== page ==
Since the release of the FCA’s PS19/30 policy statement in December 2019, that outlined the extension to the remit of Independent Governance Committees (IGC) and Governance Advisory Arrangements (GAA), we have been monitoring how these changes have been digested by IGCs, GAAs and pension product providers.
What is becoming increasingly apparent, is that the independent oversight of investment pathways by IGCs and GAAs is proving to be much more than just a straightforward extension of their remit.
A quick recap on the implications of new duties for IGCs;
- The new legislation is more than just a straightforward extension of IGCs remit. Assessment of appropriateness for decumulation (non-advised drawdown) is significantly more challenging than for accumulation (workplace pensions).
- Many IGCs – and their respective product providers – are seeing the new responsibilities as the IGC in effect having to sign-off on the appropriateness of the pathway solutions and the associated consumer communications. Furthermore, should an investment pathway fail to meet customers’ expectations, then IGCs are concerned that they may be held accountable and have some legal liability.
- The changes appear to be manifesting as additional demands on product providers. IGCs seem to be requiring sight of evidence that robust modelling has been carried out to assess appropriateness, and also wanting to engage in the development of customer communications proactively. There seems to be a desire from IGCs and GAAs that product providers will look to external third-parties to provide validation on appropriateness.
The new FCA rules require IGCs and GAAs to assess the appropriateness of each of the four pathway solutions, and we must keep in mind that these are a binary judgement. Each pathway is either appropriate or by definition inappropriate. And, if an IGC deems a pathway solution to be inappropriate, then presumably this would need to be reported on and perhaps escalated to the product provider’s Board or even the FCA.
As we have previously established, there is a requirement on IGCs and GAAs to consider whether all customer communications are fit for purpose and adequately take into account customers’ characteristics, needs and objectives. In these circumstances, it is unsurprising that many IGCs and GAAs – and their respective product providers – are seeing this as equivalent to an approvals process.
There is a further dimension for IGCs and GAAs. What happens if an investment pathway fails to meet customers’ expectations? But surely this is likely to occur at some stage, with the recent tumultuous events in the stock markets serving only to heighten this risk. Given that the IGC/GAA will have assessed the investment pathway as appropriate, and effectively signed-off the customer communications, then the question of legal liability looms large.
We highlight below a couple of issues we have picked up from recent discussions:
- How to select an appropriate investment solution given the FCA-prescribed objectives talk about customers planning to do things “within the next 5 years”; and
- How to describe to the customer the level of riskiness under Pathway Option 3 (“taking my money as a long-term income”).
For (1) it is a significant challenge to find an appropriate investment solution on the basis that the particular action could be taken tomorrow or it could be taken in five years’ time. A solution to this product providers are finding is to make assumptions about the characteristics of the consumers likely to be using each pathway solution.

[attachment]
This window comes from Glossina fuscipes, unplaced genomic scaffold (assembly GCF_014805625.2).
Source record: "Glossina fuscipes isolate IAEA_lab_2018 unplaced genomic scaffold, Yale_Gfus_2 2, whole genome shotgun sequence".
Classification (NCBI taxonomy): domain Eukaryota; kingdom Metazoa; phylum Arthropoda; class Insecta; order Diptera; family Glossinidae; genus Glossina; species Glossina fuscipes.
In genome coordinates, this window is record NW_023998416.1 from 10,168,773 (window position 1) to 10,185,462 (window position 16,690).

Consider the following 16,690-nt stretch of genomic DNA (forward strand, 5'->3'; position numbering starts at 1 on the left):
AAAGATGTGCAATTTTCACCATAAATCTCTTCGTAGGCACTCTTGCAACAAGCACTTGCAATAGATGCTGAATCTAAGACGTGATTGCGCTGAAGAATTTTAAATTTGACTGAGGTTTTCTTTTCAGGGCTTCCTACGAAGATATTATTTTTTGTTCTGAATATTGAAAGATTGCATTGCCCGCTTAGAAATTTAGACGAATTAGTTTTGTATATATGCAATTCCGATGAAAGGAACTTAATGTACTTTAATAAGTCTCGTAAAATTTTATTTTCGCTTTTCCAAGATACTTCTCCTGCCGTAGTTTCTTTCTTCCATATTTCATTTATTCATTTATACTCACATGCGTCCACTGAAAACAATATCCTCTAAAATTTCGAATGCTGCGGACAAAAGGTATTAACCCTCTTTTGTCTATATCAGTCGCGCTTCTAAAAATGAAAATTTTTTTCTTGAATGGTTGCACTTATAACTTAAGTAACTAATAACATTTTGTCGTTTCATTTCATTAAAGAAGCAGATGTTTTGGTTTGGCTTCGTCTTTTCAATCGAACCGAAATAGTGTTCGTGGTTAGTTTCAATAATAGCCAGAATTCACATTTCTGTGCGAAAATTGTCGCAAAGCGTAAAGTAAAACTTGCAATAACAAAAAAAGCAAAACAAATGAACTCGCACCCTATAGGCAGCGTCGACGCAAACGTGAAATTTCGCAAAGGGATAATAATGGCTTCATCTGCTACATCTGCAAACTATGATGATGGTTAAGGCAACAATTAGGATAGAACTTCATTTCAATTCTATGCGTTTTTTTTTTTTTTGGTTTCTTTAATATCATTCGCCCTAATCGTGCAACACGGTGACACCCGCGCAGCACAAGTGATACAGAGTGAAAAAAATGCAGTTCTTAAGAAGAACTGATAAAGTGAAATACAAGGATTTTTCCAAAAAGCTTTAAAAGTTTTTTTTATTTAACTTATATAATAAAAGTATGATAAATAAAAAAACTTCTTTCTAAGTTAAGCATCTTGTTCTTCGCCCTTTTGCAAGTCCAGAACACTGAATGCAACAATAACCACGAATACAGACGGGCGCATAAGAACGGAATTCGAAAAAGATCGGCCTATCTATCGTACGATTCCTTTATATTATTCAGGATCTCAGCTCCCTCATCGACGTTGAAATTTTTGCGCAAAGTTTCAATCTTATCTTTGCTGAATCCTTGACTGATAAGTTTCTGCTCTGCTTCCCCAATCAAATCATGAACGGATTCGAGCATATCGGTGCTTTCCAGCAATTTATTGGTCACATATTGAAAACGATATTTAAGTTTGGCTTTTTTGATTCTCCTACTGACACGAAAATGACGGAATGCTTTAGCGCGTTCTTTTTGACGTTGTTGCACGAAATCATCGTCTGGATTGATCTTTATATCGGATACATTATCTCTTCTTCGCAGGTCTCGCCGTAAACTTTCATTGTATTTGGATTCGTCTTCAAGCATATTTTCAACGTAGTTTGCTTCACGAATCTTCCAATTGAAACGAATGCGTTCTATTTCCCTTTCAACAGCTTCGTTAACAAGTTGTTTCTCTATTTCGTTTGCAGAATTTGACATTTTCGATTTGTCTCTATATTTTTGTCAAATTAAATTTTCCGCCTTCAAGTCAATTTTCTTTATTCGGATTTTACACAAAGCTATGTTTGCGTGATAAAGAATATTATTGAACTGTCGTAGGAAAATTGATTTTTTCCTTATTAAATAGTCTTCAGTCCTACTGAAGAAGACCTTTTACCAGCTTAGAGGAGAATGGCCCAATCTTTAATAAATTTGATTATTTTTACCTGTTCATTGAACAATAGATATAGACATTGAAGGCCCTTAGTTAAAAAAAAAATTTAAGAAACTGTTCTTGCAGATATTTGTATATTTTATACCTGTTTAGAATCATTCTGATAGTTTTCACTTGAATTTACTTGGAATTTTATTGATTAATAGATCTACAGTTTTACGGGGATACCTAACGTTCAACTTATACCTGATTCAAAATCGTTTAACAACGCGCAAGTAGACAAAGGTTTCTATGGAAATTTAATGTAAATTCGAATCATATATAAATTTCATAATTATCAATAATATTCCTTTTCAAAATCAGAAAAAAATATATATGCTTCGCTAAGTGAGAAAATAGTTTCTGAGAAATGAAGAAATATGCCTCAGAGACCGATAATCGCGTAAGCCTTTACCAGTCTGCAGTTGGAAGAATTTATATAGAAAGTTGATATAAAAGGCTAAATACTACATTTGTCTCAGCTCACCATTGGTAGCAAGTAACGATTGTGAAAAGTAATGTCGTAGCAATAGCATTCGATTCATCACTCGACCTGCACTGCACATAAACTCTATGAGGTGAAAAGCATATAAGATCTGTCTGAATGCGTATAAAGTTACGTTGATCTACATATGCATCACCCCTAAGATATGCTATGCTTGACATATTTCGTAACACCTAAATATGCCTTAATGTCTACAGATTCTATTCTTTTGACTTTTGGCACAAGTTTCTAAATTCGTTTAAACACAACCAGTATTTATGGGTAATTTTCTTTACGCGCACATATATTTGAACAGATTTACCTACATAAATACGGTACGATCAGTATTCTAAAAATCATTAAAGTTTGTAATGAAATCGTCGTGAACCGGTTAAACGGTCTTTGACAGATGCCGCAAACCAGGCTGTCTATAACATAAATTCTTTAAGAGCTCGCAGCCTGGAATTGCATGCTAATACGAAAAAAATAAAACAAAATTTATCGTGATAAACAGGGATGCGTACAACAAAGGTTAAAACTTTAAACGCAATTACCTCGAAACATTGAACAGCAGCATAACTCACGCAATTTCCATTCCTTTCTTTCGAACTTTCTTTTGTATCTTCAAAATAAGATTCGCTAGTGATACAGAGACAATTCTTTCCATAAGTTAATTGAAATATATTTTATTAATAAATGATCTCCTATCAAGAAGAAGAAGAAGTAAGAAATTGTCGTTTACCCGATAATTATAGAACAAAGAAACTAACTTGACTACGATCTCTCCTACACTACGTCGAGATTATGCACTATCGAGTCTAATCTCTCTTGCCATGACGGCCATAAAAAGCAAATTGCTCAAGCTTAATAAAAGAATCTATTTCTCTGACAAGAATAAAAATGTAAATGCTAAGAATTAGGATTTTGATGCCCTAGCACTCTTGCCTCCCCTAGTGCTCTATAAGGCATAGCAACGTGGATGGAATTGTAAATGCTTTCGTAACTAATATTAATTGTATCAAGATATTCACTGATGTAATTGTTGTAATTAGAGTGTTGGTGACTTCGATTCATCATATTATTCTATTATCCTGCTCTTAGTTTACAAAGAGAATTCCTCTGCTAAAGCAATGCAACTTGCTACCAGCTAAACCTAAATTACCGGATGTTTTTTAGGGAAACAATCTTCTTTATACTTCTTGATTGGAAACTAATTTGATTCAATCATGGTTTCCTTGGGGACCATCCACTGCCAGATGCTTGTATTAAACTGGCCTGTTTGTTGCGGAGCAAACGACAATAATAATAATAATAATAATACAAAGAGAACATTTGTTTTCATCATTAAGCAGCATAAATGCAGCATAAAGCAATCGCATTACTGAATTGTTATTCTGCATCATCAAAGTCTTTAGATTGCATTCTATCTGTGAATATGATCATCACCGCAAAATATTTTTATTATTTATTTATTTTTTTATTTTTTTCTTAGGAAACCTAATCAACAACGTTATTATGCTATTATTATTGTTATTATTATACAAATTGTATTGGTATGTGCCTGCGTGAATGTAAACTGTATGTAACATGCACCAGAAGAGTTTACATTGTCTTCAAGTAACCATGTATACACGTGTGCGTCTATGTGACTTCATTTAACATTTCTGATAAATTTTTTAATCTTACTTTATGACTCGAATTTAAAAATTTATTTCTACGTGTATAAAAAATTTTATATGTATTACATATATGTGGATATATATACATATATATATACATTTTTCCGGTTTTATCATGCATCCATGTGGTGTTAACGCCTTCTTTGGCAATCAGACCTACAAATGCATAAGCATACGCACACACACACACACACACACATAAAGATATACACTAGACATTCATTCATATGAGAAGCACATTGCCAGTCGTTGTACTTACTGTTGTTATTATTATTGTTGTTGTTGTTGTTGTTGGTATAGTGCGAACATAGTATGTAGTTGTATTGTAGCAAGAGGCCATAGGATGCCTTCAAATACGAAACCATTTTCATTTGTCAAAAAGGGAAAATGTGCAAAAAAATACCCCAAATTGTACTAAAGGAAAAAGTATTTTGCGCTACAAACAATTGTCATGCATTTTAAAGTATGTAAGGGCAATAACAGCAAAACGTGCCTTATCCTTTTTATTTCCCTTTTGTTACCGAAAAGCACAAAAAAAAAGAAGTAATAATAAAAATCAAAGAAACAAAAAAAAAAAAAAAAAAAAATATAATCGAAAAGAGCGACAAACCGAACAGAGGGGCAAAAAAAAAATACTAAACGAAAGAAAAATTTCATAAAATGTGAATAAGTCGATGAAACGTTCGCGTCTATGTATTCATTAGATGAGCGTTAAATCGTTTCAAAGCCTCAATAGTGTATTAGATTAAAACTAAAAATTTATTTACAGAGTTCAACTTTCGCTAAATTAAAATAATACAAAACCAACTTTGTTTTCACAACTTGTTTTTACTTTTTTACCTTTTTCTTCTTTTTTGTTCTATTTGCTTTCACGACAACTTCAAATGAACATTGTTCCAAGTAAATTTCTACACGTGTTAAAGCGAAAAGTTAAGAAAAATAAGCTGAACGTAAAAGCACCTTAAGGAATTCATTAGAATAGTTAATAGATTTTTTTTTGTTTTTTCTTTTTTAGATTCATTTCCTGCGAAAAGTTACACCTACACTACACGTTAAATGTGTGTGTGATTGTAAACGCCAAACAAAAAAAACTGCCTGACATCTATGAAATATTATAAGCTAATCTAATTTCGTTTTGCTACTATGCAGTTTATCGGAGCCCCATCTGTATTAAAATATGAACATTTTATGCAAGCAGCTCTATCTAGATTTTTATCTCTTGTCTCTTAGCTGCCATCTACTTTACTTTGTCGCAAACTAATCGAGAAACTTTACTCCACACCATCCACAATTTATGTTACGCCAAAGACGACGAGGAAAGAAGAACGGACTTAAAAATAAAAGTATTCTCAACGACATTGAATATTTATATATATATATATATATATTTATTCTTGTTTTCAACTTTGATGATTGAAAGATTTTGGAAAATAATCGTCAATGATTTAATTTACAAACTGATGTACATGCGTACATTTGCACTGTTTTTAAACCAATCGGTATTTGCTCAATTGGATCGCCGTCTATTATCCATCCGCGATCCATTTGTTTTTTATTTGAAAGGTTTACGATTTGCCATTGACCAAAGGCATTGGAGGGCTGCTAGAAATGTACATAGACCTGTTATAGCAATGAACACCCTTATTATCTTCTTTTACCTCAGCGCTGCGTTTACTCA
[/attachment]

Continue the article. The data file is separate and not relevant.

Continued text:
So for Pathway Options 2 & 3 (setting up an annuity and taking a long-term income) to assume that this is done after, say, three years; and for Pathway Option 4 (take out money) to assume that it is done, say, evenly over the five years.
In this way, it is considerably easier to identify an appropriate investment solution. Also, importantly, it is an assumption that can be played back to the customer in the communications in terms of describing the riskiness of the investment solution.
For (2) the consensus appears to be to communicate to the customer, under Pathway Option 3, a sustainable income. Given the customer has declared that they want to take a long-term income then the communication would appear to be incomplete without it. And furthermore, it seems clear that the risk, as perceived by the customer, is all about the likelihood that the income can continue unchanged over the long-term – and, as per the FCA’s COBS 19.10.21 R (1) (b) rule, there is a requirement to describe to the customer the level of riskiness.
From our ongoing discussions with product providers, it is clear they are already beginning to feel the pinch. While those providing the independent oversight appear to be demanding evidence that robust modelling has been carried out to assess appropriateness, and are also wanting to engage in the development of customer communications proactively.
The assessment of appropriateness and the consideration of communications are, of course, inextricably linked in terms of managing customers’ expectations. Easy enough to say. But it is already throwing up some significant challenges when it comes to non-advised drawdown.
So what next?
EValue has developed a process which analyses in detail each of the pathway solutions developed by a product provider. This process culminates in the production and publishing of an Appropriateness Report. This report uniquely summarises the results of the analysis and forms a judgement as to the appropriateness of the pathway solutions which the product provider proposes to offer.
The output from Appropriateness Reports should also be invaluable to providers as part of their product design processes, and provide their IGC or GAA with evidence that they have undertaken the required due diligence and compliance efforts.
To learn more about the EValue Appropriateness Report or to download a preview of this, please click below.